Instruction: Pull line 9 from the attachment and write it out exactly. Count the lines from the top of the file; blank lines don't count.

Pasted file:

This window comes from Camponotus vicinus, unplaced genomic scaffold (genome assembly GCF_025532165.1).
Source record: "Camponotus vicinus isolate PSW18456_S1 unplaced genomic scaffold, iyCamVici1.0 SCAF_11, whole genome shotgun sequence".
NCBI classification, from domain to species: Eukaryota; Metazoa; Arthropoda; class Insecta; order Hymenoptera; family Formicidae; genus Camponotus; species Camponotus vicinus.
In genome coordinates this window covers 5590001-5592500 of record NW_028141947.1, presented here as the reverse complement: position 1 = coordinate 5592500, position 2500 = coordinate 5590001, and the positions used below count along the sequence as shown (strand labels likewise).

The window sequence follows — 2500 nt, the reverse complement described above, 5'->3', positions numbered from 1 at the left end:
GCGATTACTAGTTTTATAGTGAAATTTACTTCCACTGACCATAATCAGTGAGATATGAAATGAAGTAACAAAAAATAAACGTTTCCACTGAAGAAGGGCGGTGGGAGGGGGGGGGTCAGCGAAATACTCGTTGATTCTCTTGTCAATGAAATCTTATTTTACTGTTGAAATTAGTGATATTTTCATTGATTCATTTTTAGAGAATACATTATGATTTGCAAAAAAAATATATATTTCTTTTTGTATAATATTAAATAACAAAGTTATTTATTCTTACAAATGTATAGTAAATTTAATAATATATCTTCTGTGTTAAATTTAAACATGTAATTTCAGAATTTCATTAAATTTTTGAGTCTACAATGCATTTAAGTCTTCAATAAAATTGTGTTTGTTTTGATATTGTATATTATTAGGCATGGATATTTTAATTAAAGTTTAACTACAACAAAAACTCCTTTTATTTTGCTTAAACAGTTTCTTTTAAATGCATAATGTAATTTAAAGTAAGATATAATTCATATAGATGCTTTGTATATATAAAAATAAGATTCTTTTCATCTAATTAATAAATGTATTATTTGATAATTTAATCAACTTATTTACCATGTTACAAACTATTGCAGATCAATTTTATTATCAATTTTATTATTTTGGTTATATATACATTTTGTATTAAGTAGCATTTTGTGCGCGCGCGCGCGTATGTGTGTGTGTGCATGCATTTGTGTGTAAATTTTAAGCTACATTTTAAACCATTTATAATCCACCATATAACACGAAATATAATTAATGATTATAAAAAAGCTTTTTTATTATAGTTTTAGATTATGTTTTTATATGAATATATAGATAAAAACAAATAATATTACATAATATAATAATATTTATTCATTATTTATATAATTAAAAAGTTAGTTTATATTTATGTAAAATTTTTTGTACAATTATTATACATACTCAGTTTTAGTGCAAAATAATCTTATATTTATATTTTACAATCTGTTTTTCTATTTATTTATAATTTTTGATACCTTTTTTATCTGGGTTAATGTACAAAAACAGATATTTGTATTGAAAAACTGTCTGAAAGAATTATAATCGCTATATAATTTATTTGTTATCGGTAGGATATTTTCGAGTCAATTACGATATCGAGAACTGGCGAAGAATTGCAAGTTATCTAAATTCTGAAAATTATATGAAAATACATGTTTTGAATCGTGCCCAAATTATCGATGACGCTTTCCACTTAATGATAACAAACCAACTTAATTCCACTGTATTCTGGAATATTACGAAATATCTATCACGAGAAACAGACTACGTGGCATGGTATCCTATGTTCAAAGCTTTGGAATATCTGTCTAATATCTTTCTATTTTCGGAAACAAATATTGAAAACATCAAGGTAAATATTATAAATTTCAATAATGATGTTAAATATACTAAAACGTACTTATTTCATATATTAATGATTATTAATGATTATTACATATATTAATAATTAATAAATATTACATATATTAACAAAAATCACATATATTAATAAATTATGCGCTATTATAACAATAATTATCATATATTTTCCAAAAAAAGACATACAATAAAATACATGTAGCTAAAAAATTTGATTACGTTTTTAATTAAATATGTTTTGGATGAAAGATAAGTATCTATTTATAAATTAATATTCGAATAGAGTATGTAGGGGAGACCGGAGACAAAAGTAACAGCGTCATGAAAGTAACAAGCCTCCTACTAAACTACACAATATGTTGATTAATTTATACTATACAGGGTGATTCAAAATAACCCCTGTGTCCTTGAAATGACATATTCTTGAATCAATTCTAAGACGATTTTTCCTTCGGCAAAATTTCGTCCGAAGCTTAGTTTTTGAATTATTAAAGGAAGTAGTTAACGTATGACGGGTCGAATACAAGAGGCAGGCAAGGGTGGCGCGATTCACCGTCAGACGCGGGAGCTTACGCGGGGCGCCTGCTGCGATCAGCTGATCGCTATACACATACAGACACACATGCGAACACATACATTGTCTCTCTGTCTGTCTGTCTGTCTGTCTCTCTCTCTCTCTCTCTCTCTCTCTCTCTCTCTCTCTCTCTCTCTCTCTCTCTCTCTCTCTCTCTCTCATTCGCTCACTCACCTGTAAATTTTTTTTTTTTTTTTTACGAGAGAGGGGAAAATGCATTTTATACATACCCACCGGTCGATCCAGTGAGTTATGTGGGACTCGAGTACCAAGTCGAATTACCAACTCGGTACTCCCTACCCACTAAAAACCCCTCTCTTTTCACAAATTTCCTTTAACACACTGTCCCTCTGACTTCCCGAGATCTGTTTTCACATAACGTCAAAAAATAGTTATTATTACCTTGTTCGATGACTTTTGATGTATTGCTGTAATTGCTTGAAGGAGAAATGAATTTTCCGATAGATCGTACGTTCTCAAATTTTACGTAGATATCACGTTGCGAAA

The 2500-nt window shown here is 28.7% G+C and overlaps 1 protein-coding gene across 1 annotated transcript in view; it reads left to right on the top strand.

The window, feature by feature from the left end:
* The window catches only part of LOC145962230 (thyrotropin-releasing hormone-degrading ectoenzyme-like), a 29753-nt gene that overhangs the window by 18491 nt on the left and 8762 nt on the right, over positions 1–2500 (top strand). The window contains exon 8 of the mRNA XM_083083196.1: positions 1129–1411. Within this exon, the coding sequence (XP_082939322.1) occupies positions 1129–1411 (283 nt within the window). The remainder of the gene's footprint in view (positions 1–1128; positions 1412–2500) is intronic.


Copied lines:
* The window catches only part of LOC145962230 (thyrotropin-releasing hormone-degrading ectoenzyme-like), a 29753-nt gene that overhangs the window by 18491 nt on the left and 8762 nt on the right, over positions 1–2500 (top strand). The window contains exon 8 of the mRNA XM_083083196.1: positions 1129–1411. Within this exon, the coding sequence (XP_082939322.1) occupies positions 1129–1411 (283 nt within the window). The remainder of the gene's footprint in view (positions 1–1128; positions 1412–2500) is intronic.